The inexorable demand for electronic systems with increasing bandwidth and decreasing size puts more high-speed channels in ever-closer proximity. Technologies such as 40-Gbps and 100-Gbps Ethernet employ up to 10 channels at 10 Gbps each or four channels at 25 Gbps. When so many high-speed serial lanes reside in a single system, they're bound to interfere with each other.
Serial buses such as Ethernet, Fibre Channel, and PCI Express capitalize on the robust nature of serial technology, with its interference-canceling differential signaling and jitter-canceling embedded clocking. To achieve their data rates, these buses employ multiple serial lanes that operate in parallel. With each additional lane, a bus scales to a higher data rate (Ref. 1).
Unfortunately, every lane is both an aggressor and a victim. Differential signaling can only partially cancel crosstalk at these high data rates. After a decade spent developing serial data technologies and dealing with jitter, closed-eye diagrams, and pre-emphasis and de-emphasis, and then having equalization improve signal quality and reduce bit errors, engineers have realized that crosstalk has come back to haunt them.
Marty Miller, chief scientist at LeCroy, put it like this: "When we started switching from parallel to serial interconnects, crosstalk stopped being a big concern, but now we're moving to serial channels in parallel. We have systems with dozens of SerDes on one chip operating at 50 times the data rate [of parallel buses]. We're looking at a crosstalk nightmare."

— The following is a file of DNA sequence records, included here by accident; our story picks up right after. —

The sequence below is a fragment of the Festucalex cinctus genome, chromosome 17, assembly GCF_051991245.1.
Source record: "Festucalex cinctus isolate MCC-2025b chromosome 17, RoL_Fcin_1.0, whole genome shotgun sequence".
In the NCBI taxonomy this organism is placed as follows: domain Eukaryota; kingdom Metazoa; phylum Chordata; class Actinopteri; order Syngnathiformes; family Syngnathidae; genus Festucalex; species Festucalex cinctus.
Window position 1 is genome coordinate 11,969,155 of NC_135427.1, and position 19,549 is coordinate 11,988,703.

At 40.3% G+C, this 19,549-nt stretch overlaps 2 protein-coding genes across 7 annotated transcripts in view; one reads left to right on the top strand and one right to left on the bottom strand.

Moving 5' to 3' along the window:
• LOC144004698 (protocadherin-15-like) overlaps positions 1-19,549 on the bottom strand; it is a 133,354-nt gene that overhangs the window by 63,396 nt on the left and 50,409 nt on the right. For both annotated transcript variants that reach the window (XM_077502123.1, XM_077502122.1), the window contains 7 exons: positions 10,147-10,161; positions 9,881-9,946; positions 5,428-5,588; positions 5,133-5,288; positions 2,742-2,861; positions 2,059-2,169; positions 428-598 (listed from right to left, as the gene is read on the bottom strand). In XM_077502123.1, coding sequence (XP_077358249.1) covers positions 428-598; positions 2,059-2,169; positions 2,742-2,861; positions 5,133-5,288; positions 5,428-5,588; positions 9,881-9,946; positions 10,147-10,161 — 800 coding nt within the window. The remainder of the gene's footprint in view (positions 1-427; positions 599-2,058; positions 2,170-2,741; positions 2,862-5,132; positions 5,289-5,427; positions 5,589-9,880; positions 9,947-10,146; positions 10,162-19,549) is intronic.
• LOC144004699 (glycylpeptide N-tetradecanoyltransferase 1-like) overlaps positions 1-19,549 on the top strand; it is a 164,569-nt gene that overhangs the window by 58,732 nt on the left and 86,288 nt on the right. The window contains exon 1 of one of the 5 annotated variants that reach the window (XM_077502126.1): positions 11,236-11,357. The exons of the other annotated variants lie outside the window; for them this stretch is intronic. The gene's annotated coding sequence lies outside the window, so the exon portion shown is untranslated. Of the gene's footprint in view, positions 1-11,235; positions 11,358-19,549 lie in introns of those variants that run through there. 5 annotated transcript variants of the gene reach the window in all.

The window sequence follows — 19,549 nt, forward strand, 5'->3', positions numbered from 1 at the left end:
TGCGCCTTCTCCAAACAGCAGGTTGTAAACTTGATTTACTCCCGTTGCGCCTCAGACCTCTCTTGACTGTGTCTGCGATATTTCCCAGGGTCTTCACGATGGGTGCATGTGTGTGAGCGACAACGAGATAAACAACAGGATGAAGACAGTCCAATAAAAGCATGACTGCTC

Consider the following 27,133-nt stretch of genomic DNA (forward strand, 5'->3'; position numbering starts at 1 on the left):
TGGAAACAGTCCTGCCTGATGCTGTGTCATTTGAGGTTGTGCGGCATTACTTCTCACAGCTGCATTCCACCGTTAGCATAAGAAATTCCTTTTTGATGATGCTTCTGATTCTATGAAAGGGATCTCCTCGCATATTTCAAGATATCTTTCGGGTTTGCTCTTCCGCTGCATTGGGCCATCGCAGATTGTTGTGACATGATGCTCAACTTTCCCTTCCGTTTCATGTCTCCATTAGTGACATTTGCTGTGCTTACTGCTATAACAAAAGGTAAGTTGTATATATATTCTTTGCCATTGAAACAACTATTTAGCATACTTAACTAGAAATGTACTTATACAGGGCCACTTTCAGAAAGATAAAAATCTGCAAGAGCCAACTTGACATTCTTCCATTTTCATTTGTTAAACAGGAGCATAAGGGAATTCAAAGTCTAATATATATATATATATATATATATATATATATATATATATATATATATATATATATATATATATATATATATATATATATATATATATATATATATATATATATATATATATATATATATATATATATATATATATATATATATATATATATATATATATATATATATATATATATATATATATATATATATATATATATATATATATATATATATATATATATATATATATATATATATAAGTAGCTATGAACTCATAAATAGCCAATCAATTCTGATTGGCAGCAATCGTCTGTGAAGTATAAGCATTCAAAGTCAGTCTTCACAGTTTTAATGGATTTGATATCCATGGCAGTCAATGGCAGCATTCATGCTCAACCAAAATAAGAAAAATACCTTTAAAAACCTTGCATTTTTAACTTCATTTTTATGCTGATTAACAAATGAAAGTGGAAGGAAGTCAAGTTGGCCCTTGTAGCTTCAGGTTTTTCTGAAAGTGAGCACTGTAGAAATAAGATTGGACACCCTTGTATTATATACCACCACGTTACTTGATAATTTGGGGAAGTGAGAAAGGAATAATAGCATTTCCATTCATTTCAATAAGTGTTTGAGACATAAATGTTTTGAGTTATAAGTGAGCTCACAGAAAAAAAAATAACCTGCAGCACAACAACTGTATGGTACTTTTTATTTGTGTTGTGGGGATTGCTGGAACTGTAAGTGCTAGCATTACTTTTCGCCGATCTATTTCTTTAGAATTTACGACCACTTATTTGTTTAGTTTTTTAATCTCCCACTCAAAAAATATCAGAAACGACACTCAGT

The problem of cross talk is alleviated in the cables by using shielded ones (for Copper) so the problem is more acute in the mother boards and connectors in high speed serial communication. The problem in mother boards has always been around and designers dealt with it by the choice of materials and design parameters. It is getting tougher on the backplanes and motherboards to route signal traces in tens of serial links no doubt!
David Patterson, known for his pioneering research that led to RAID, clusters and more, is part of a team at UC Berkeley that recently made its RISC-V processor architecture an open source hardware offering. We talk with Patterson and one of his colleagues behind the effort about the opportunities they see, what new kinds of designs they hope to enable and what it means for today’s commercial processor giants such as Intel, ARM and Imagination Technologies.